The 2009 race for City Comptroller just got a little more crowded with another Queens candidate throwing his name into the mix.
City Councilmember John Liu, who originally flirted with running for Public Advocate, sang a different tune over the weekend when he officially announced he was joining fellow Queens Councilmembers David Weprin and Melinda Katz and Brooklyn Councilmember David Yassky in a bid to succeed current Comptroller Bill Thompson in November’s election.
“I’ve always expressed the desire to serve in a citywide capacity and would be tremendously privileged if the voters of New York City would have me,” Liu said. “Now that it is 2009 and we’re six months away from the election, I thought very deeply about what I wanted to do and what I feel I can do best for the people of New York.”
Liu, who has represented Flushing in the City Council since 2001 when he became the first Asian Pacific American to be elected in New York City, believes that his financial background from working as a manager at PricewaterhouseCoopers as well as his experience dealing with municipal budgets make him the best candidate for the job.
Meanwhile, Liu’s surprise announcement has not been received enthusiastically by members of the Queens Democratic Organization or the two candidates from Queens who he is running against.
“Working New Yorkers demand the same level of stewardship in the Office of Comptroller that they exercise in their own households, sitting around the kitchen table making tough decisions about their families’ priorities and finances,” Katz said. “They deserve a Comptroller who respects and champions this position for the importance that it holds, not someone who views it as a second choice.”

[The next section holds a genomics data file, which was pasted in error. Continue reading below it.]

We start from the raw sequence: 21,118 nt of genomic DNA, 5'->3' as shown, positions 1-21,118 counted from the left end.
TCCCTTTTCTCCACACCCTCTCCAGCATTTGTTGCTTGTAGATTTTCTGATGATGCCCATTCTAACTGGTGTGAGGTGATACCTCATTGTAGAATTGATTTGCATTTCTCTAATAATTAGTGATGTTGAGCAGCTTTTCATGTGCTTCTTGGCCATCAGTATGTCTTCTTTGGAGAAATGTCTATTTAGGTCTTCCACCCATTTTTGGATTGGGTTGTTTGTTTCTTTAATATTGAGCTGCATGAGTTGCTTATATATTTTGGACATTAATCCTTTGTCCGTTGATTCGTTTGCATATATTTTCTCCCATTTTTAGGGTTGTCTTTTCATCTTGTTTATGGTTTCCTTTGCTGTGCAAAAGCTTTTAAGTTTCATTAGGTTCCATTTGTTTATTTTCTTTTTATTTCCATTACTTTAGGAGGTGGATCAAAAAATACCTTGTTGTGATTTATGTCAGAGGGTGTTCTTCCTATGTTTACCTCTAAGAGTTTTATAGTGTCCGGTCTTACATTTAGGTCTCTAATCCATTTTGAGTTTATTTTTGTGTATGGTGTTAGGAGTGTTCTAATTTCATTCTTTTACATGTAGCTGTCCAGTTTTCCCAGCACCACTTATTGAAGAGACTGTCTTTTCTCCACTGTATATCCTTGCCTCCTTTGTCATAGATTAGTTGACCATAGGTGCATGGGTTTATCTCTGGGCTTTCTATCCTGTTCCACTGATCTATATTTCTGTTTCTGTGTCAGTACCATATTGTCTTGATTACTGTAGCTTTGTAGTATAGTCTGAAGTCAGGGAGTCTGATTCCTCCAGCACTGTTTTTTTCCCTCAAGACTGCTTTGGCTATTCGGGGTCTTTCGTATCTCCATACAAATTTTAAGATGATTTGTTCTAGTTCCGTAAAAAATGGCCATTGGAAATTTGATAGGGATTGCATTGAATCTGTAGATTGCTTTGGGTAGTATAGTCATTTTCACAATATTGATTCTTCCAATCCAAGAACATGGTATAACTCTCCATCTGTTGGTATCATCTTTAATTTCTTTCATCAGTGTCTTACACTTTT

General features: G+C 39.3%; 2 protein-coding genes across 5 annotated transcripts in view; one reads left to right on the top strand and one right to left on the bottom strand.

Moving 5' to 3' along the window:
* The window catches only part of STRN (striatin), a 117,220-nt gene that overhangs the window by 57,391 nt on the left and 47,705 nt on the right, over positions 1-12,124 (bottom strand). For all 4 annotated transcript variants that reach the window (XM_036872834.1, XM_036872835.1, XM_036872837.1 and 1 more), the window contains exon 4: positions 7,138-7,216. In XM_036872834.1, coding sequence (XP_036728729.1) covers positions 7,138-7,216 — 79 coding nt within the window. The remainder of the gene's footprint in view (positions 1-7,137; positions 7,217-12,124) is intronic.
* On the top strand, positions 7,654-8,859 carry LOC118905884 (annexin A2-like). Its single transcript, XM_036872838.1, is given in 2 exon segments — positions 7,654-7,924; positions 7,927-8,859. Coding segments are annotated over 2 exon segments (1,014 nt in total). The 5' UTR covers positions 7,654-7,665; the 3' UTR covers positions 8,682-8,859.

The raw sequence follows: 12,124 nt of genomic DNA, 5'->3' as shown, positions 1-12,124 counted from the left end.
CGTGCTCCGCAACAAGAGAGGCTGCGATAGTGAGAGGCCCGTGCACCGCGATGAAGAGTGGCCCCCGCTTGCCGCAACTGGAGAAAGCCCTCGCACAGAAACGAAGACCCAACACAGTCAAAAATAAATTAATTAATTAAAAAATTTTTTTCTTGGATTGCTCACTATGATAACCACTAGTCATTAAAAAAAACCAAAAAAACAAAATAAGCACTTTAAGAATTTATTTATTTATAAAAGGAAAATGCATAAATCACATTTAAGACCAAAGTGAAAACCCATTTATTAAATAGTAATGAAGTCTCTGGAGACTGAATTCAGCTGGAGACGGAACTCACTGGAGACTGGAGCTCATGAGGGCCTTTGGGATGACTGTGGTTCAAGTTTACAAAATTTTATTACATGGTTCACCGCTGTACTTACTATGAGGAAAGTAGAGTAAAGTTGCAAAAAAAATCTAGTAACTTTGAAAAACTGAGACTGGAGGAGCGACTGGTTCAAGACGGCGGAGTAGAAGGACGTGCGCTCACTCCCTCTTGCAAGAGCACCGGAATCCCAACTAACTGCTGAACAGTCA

However, Liu said he never officially announced that he was running for Public Advocate, and he spoke about not running against the others as much as running for the Comptroller post.
“I’m not running against anybody,” Liu said. “I’m running for this position and over the next six months we will have many opportunities hopefully to debate the issues and discuss our positions.”
In addition, Liu said he was not concerned about having three of the four candidates from the same borough vying for the position.
“I am confident of winning a great deal of support from my fellow Queens residents as well as people from throughout the city,” Liu said.
In other Queens political news, Borough President Helen Marshall, who is seeking a third term in her position, could face a challenge from Queens small business owner and former teacher Dave Kerpen. Kerpen, who heads the marketing company theKbuzz, announced over the weekend that he is forming an exploratory committee to determine whether he should challenge Marshall in November.
“If I run for Borough President it won’t be to cut ribbons and drive through the streets in a chauffeured car,” Kerpen said. “I’ll run to cut through corruption and cronyism, and return Queens to the nearly two and a half million people it belongs to.”